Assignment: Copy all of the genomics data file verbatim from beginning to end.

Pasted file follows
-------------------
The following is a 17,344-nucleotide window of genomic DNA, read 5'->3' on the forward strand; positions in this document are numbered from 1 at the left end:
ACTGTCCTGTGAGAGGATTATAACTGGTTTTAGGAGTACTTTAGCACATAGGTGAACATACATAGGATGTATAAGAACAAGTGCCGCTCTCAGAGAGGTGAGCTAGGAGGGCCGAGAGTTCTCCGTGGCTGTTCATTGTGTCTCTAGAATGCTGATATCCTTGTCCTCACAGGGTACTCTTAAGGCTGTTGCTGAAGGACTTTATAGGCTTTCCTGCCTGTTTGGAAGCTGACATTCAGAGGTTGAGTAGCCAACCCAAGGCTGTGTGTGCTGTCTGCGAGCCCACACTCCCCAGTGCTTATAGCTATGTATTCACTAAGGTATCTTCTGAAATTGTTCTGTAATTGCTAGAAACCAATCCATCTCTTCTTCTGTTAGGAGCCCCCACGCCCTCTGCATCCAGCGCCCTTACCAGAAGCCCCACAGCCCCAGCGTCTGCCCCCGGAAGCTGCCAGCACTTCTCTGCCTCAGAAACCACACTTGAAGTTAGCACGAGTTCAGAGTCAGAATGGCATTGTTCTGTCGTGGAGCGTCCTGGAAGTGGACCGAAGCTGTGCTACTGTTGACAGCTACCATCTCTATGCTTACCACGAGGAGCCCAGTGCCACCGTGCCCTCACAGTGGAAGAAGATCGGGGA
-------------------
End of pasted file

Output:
The following is a 17,344-nucleotide window of genomic DNA, read 5'->3' on the forward strand; positions in this document are numbered from 1 at the left end:
ACTGTCCTGTGAGAGGATTATAACTGGTTTTAGGAGTACTTTAGCACATAGGTGAACATACATAGGATGTATAAGAACAAGTGCCGCTCTCAGAGAGGTGAGCTAGGAGGGCCGAGAGTTCTCCGTGGCTGTTCATTGTGTCTCTAGAATGCTGATATCCTTGTCCTCACAGGGTACTCTTAAGGCTGTTGCTGAAGGACTTTATAGGCTTTCCTGCCTGTTTGGAAGCTGACATTCAGAGGTTGAGTAGCCAACCCAAGGCTGTGTGTGCTGTCTGCGAGCCCACACTCCCCAGTGCTTATAGCTATGTATTCACTAAGGTATCTTCTGAAATTGTTCTGTAATTGCTAGAAACCAATCCATCTCTTCTTCTGTTAGGAGCCCCCACGCCCTCTGCATCCAGCGCCCTTACCAGAAGCCCCACAGCCCCAGCGTCTGCCCCCGGAAGCTGCCAGCACTTCTCTGCCTCAGAAACCACACTTGAAGTTAGCACGAGTTCAGAGTCAGAATGGCATTGTTCTGTCGTGGAGCGTCCTGGAAGTGGACCGAAGCTGTGCTACTGTTGACAGCTACCATCTCTATGCTTACCACGAGGAGCCCAGTGCCACCGTGCCCTCACAGTGGAAGAAGATCGGGGA